The Week of the Young Child is an annual initiative hosted by the National Association for the Education of Young Children to celebrate learning, young children, their families, and their teachers. Daily themes focus on ways that children learn. This year those included Music Monday, Tasty Tuesday, Work Together Wednesday, Artsy Thursday, and today—Family Friday, in which people are encouraged to share their family stories. Today’s book also takes a look at a common childhood topic through which kids learn about themselves and others.

I Want to Grow

By Ged Adamson

One day while Herb and Muriel were strolling through the neighborhood, Herb noticed something a little different. Every day this disturbing trend continued. The fact was impossible to ignore—“Muriel was getting taller. And Herb didn’t like it.” He didn’t mind that she could now see over the fence or reach things on high shelves, it was just that…well… “he wasn’t getting any taller himself.”

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Copyright Ged Adamson, 2017. Courtesy of Boyds Mills Press

So Herb looked around for a way to rectify the situation. The flowers in Muriel’s garden were reaching for the sky. Perhaps planting himself in the ground would make him grow. But no matter how much Muriel watered him, nothing happened. He shook off the dirt and went to find Muriel. She was in the kitchen working with clay. Herb watched her roll a small piece of clay into a looong piece. That looked promising, so Herb asked for Muriel’s help. “She rolled him back and forth until her arms ached. But he didn’t get any longer. Just dizzy and a little queasy.”

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Copyright Ged Adamson, 2017. Courtesy of Boyds Mills Press

Maybe if he just willed himself to grow, he would, Herb thought. He stressed and strained until he was red in the face, but he remained as short as ever. Muriel knew Herb was having a hard time, so she made him a special treat of tea and doughnuts. When he approached, Muriel immediately recognized a difference. Herb was tall top and bottom. Both Herb and Muriel loved the new look—the high wedge shoes and top hat looked amazing! But standing and walking proved to be perilous.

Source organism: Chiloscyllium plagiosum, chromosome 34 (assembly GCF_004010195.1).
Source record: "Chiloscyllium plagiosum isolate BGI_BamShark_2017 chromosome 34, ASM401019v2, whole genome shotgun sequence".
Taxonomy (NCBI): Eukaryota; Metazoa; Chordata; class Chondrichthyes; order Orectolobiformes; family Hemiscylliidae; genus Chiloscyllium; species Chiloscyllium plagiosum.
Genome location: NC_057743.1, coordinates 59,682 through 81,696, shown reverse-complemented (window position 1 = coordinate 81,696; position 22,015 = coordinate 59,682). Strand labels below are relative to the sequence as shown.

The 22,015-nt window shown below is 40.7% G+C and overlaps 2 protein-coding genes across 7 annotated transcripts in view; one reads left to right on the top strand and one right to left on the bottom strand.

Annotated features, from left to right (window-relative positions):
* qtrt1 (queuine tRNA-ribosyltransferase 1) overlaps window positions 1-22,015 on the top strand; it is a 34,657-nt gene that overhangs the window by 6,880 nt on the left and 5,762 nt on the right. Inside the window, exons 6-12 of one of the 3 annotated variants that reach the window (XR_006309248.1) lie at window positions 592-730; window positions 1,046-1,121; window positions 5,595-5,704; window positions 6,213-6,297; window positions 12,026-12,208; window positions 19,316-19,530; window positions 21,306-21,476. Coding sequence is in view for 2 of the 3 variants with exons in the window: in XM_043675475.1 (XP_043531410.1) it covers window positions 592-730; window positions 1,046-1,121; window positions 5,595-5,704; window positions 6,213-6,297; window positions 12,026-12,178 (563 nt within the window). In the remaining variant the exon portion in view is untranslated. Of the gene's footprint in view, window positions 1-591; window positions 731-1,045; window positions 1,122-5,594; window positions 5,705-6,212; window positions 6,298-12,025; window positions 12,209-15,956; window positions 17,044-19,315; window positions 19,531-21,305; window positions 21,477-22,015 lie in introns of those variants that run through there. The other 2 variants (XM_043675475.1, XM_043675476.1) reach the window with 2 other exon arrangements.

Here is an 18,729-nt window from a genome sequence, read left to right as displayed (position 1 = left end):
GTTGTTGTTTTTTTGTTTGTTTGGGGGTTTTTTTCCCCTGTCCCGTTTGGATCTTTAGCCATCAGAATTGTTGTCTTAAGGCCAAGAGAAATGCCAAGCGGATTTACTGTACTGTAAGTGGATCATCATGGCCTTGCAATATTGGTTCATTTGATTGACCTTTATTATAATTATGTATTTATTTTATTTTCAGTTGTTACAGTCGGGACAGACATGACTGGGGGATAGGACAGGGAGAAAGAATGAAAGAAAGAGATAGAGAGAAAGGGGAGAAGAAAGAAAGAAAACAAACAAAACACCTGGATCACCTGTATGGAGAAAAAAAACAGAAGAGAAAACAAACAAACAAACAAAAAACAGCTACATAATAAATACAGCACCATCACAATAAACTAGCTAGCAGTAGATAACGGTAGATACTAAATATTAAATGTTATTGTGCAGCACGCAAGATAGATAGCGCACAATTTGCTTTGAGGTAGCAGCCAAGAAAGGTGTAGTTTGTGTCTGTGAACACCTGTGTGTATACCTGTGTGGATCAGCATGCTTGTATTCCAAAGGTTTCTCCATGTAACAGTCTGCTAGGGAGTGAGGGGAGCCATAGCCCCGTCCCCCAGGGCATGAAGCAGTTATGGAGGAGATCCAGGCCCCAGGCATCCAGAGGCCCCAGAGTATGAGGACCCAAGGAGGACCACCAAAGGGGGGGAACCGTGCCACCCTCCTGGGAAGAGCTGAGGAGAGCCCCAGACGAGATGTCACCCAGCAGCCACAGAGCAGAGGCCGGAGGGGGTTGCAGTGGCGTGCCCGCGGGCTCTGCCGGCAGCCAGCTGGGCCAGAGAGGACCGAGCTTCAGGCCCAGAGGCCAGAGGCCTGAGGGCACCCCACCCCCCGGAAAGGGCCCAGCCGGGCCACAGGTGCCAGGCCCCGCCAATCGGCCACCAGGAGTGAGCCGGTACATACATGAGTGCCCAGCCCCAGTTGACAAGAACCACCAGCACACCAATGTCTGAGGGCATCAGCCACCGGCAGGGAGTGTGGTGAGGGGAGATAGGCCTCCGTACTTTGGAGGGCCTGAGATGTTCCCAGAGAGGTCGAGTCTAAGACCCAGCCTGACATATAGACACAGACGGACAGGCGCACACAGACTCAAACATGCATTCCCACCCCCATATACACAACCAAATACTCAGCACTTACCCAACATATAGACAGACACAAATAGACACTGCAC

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Copyright Ged Adamson, 2017. Courtesy of Boyds Mills Press

Herb went to bed feeling a little dejected. In the morning, though, Herb had a pleasant surprise. When he went to wake up Muriel, she noticed something right away. Herb had grown! He was so excited that he “jumped and cheered.” Suddenly, Muriel realized that she had grown too. Herb could see that something was on her mind and asked. It’s “nothing, Herb. Nothing at all,” she said. “Let’s celebrate your new tallness!” And that is just what they did. After that Herb didn’t “worry about catching up with Muriel because he was growing!”

celebrate-picture-books-picture-book-review-i-want-to-grow-cheering

Copyright Ged Adamson, 2017. Courtesy of Boyds Mills Press

Ged Adamson’s wit and whimsy go a long way in assuaging childhood doubts and worries in his funny book. The issue of growth is a common one as siblings, friends, and classmates often compare themselves and watch as those around them grow taller or they themselves begin to outpace the rest. The uncertainty of being different can be troubling and set up unnecessary anxiety.

Adamson’s I Want to Grow offers kids reassurance that nature will take its course while also making them laugh at Herb’s attempts to speed the process. Muriel’s empathy and kindness toward Herb is another wonderful life lesson for readers navigating the quirks and changes of childhood. Adamson’s distinctive illustrations combine vibrant colors, sketched-in details, and sweet, round-eyed characters to enchant kids and boost both the humor and sweetness factor of this heartening story.

I Want to Grow is a great book to share with kids who may be feeling unsure about their height—or any such issue.

Ages 4 – 8

Boyds Mills Press, 2017 | ISBN 978-1629795850

Check out more about Ged Adamson, his books, and his art on his website!

Week of the Young Child Activity

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Window Pane Terrarium

With this easy craft for spring and summer that combines creativity, recycled materials, a little science, and an opportunity to watch your efforts grow, you can turn a window pane into a little garden.

Supplies

  • Small, light recycled plastic containers with no lip – small cups or colorful tops from shaving cream or other such cans
  • Googly eyes, foam, paint or other materials to decorate the container
  • Soil
  • Seeds or small plants (small succulents, air plants, spider plants, and grass work well)
  • Adhesive Velcro mounting strips in an appropriate weight category
  • Spoon

Directions

  1. Clean and dry containers
  2. Decorate containers with eyes and foam to make faces, or in any way you wish
  3. Fill container with soil
  4. Add seeds or plants
  5. Attach Velcro strips to back of container
  6. Attach firmly to window pane

Alternately: line up containers on a window sill for a colorful indoor garden

Picture Book Review

March 16 – National Panda Day